Weak References: Should I change jobs to make my application more competitive?
Should I switch from my less reputable firm, where I will get poor/average recommendations, to a more selective consulting firm or a healthcare and strategy-related role at a company?
Reader Background: By more selective firm, I mean going to the healthcare practice of a larger consulting firm (~Deloitte, IMS Consulting)? I have only been working at my firm for a year… If I switch after 1.5 years at my firm, will that raise flags – even if new job is a title promotion at a more reputable company?…If I transition jobs soon, then I will have to stay at my other company for 1.5 to 2 years before applying. I will be 27-28 when applying then.
Regarding your recommendations – you said you “had a rough start,” but have you actually turned a corner and shown solid improvement? If you end up sticking with the company up until you apply, are you of the mind that there’s no chance that your supervisor will write you a positive recommendation? Sure, s/he might say that you struggled at first, but I can also imagine a scenario where s/he says that you responded to constructive criticism, learned from your mistakes, showed significant improvement, are now great performer, etc. That has a lot of potential to be a good recommendation letter.
I won’t exactly argue against moving to a new company as I don’t see that as being a red flag, especially if it’s more of a known quantity among adcoms accompanied by a promotion, but I always say it’s possible to do exceptional things in rather ordinary environments. That can apply to your situation, too. (BTW, if you apply for a new job and they ask for references, couldn’t that potentially be a problem for you?)
From a timing perspective, my general rule of thumb is that candidates are usually most competitive at 4-6 years since that’s often how long it can take so accumulate experiences that show significant impact/accomplishment, have some leadership roles, etc. Stay or go, I recommend you keep that timing in mind.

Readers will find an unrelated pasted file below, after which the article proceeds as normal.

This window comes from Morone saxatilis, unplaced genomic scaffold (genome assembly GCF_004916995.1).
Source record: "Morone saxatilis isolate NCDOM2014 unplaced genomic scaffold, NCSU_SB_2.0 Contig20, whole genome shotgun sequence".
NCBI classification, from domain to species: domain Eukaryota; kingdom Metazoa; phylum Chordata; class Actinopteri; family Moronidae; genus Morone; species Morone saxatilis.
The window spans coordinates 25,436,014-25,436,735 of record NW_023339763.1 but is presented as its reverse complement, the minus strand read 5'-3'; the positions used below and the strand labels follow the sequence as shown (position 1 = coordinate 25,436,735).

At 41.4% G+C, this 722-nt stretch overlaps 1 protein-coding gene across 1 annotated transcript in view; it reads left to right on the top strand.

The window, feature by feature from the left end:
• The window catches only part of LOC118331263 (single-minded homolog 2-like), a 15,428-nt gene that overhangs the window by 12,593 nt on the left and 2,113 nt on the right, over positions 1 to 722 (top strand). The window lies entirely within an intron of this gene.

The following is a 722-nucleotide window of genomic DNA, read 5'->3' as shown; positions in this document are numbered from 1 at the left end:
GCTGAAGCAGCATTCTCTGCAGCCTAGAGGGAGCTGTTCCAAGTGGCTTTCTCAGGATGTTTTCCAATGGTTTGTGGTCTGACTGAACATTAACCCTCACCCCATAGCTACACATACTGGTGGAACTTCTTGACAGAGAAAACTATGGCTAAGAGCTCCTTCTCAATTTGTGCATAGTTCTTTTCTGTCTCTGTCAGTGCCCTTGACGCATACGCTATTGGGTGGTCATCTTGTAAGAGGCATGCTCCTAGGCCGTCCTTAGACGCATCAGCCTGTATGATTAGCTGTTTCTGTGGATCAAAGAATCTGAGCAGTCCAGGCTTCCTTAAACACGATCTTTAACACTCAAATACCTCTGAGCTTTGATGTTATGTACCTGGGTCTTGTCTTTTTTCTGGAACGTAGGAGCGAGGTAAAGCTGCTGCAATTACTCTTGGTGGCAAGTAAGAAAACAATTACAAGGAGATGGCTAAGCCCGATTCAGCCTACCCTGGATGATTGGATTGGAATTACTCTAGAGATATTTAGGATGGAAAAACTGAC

[Check Out How To Solve The MBA Recommendation Letter Sham]
Waitlisted: What can I do to improve my chances?
I was recently waitlisted at Ross, and am a little uncertain about how to navigate its waitlist policy. From what I’ve been able to gather, the waitlist at Ross generally consists of two categories: (1) applicants they like but need to determine whether they have enough space to admit, and (2) applicants whose profiles give them pause for one reason or another – e.g., low Q score on GMAT, etc…Any other general suggestions on waitlist strategy?
Thanks for your post . . . you’re pretty much on the spot about the two categories…Being waitlisted is ultimately a good indicator about the strength of your application (or you would’ve been rejected outright)… However, there really isn’t any way to get more detail directly from the adcom about why you landed on the wait list, and I strongly recommend that you follow the adcom’s directions and don’t reach out to them for guidance. Doing so will make them think that you can’t follow directions, are showing poor judgement, etc., and that’s obviously not going to help your cause!
Without having more details about you and your application, the best advice I can give is for you to take a critical eye at your application materials and be honest with yourself about where the soft spots are in your profile. Then do something about them…
Below average academics (like low quant on GMAT)? You should strongly consider retaking the exam and/or point out other evidence of strong quant ability. Even if you retook the GMAT and your score didn’t really improve, it would at least show good judgement on your part and that you are being proactive.
Lack of leadership? Perhaps there have been developments in your work and/or extracurriculars where you’ve taken on additional responsibility.
Superficial engagement with the school and/or didn’t show a deep understanding of what makes it tick? Visit campus, engage with students/alums, etc.
With Ross’ process in particular, even if you don’t have any new developments in your profile, they at least give you the opportunity to talk about how you’ve continued to learn more about Ross and connect with its community. If you can speak to that, it’ll help give them the confidence that you’re still really interested in the program and are more likely to attend if given the opportunity.
[Check out How To Get Off The MBA Waitlist]